Charities need to ‘meet challenges head-on’ says Norwich financial expert
PUBLISHED: 08:30 22 April 2020
Despite the announcement of government help for charities, trustees have a role to play too, says Mark Proctor of Lovewell Blake.
The government’s announcement of a £750 million cash boost for Britain’s charities in the wake of the coronavirus crisis is welcome. Around half that amount will be distributed to larger national charities directly from government departments, while the remainder is aimed at smaller charities, most of which will come via the National Lottery Community Fund.
This will be something of a lifeline for charities, many of which are facing the double whammy of a squeeze on their ability to fundraise, and a huge increase in demand for their services. As we await the details of how charities can access this funding, there are other things which they can be doing to face the challenge right now.
You may also want to watch:
The first is that trustees need to be looking at the charitable objectives of their charity and considering whether activity can be adapted within them to tackle the particular needs thrown up by the crisis. Changing a charity’s objectives is a complex process which may need the permission of the Charity Commission, so making existing objectives fit is a better option.
Financially, you should consider how you can use reserves and restricted funds. In the current crisis, many funders such as trusts and local authorities are relaxing restrictions on how funding can be used, in some cases removing them altogether. This can significantly ease the immediate cash position, so it is worth going back to such funders to explore if restrictions can be loosened.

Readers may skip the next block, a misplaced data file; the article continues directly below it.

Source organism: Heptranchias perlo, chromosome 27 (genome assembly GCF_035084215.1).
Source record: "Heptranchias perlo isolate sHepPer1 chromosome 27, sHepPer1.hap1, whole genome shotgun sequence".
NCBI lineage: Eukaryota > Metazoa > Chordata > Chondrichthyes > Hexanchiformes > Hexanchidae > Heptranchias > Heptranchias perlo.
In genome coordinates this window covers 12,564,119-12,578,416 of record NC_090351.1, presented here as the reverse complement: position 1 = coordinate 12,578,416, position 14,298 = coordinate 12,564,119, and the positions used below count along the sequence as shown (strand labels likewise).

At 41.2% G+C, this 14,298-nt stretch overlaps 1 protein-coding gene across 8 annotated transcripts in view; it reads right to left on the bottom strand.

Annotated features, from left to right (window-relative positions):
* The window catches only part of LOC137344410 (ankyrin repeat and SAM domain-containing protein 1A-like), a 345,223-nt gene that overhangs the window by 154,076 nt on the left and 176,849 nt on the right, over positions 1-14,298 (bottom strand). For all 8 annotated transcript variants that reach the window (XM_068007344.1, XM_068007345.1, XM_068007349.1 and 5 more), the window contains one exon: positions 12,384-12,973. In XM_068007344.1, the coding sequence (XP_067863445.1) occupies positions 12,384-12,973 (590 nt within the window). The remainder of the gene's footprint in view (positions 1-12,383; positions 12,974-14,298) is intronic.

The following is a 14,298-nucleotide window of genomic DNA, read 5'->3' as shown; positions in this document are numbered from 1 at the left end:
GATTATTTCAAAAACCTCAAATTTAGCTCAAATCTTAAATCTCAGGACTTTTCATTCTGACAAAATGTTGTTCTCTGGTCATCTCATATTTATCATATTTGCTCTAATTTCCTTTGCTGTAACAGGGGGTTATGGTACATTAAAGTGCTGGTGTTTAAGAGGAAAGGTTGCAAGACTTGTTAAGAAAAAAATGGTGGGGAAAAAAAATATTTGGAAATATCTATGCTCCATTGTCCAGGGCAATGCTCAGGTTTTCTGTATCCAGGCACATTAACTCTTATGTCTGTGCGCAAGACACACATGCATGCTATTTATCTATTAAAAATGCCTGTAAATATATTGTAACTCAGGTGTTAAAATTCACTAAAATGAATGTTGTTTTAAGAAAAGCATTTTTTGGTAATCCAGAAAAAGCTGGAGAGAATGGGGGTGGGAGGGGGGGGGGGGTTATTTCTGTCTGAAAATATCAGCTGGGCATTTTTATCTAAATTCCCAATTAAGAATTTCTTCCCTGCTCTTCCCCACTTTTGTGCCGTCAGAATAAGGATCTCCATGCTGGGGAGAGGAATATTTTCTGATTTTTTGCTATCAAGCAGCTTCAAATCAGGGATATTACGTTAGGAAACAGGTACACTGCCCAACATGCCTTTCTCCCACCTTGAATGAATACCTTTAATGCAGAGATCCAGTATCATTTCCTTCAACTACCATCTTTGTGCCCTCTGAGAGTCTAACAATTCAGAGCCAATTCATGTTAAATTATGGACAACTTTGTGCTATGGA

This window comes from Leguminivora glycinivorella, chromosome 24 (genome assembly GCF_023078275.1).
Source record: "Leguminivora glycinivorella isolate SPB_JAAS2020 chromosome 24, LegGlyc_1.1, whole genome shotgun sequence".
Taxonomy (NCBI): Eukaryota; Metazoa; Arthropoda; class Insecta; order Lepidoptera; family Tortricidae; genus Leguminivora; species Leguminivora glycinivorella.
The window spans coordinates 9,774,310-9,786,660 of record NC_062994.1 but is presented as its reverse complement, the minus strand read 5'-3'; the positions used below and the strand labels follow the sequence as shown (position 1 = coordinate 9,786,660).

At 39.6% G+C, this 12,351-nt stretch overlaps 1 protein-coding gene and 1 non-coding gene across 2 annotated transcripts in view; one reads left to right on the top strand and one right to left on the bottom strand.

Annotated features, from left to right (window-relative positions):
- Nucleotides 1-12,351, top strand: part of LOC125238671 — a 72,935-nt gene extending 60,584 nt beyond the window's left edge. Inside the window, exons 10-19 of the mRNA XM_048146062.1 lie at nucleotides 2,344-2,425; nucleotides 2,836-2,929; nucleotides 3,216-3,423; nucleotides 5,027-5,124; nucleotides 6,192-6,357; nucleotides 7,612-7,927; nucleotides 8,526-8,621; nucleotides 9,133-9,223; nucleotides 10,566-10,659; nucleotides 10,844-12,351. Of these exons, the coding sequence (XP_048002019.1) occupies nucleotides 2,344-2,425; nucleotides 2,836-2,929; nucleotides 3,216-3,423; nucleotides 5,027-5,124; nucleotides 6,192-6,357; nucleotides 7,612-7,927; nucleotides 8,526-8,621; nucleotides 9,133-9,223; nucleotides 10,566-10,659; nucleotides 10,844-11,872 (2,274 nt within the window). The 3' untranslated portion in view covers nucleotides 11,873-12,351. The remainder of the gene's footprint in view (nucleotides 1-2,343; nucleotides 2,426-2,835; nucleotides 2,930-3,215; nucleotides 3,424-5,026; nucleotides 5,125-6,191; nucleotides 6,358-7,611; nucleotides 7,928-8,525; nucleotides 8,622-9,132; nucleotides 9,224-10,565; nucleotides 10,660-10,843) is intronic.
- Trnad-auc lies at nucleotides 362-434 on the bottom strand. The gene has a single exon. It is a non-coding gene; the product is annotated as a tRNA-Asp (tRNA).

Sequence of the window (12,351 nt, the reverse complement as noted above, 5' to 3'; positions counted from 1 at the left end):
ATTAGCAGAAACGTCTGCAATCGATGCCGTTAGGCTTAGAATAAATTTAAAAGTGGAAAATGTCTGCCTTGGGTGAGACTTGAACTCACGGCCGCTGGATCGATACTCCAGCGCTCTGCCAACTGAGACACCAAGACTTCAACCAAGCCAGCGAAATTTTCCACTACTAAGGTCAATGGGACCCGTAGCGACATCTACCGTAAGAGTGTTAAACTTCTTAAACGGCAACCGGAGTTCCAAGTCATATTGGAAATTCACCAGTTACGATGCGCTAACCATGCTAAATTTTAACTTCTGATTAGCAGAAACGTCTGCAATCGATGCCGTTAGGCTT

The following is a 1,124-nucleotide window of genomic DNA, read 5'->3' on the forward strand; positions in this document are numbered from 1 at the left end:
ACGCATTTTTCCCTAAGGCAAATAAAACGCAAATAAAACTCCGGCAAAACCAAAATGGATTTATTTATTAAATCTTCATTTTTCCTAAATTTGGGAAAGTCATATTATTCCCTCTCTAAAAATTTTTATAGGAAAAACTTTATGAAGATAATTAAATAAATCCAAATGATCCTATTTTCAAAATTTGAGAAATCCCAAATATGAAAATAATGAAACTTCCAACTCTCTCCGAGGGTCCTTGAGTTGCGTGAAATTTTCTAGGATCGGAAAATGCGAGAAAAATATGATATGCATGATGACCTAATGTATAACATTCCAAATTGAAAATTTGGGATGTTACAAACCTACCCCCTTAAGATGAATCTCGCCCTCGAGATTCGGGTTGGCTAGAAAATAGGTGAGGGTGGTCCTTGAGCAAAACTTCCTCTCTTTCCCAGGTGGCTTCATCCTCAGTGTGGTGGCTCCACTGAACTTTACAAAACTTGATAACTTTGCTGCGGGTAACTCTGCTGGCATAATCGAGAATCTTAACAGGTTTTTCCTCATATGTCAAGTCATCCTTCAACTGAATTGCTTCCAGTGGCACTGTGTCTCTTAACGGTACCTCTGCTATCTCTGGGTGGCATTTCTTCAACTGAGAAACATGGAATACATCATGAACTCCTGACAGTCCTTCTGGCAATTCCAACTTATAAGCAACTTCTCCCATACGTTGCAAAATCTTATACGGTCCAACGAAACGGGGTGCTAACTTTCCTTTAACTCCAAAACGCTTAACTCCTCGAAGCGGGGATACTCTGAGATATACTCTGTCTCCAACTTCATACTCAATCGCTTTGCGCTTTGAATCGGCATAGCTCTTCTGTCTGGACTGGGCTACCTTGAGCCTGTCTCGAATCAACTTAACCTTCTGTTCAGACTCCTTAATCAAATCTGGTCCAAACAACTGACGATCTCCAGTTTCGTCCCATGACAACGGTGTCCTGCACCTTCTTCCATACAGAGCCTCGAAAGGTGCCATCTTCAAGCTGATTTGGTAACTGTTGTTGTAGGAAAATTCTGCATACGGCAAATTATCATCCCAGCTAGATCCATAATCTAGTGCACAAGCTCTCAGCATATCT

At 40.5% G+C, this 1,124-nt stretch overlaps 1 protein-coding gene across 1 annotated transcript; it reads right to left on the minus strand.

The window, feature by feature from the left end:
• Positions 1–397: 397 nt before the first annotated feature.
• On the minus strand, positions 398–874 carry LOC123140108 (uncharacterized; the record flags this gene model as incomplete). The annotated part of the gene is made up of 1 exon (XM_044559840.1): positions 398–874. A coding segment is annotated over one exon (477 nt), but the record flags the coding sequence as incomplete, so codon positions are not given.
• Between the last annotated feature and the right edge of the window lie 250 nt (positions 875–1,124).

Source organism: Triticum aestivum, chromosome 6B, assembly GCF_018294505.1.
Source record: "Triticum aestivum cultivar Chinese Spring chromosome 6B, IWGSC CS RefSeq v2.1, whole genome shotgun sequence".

Another important issue for trustees is governance: while charities are having to postpone AGMs, their boards still have a responsibility to manage them and ensure that reporting remains robust. If you are using reserves to plug the gap, you may need extra wording in your annual accounts.
The current crisis is not an excuse for trustees to overlook this important aspect of their role, and this includes the need to review whether the charity is solvent and viable – and engaging with the Charity Commission if they believe it may not be. There is some useful guidance on the government website here.
The government help will be useful, but it can only be part of the solution. Trustees need to be proactive in ensuring that their charities meet the challenges head-on, safeguarding their organisations, and above all delivering on their charitable objectives in this uncertain new world.
If you value what this story gives you, please consider supporting the Eastern Daily Press. Click the link in the orange box above for details.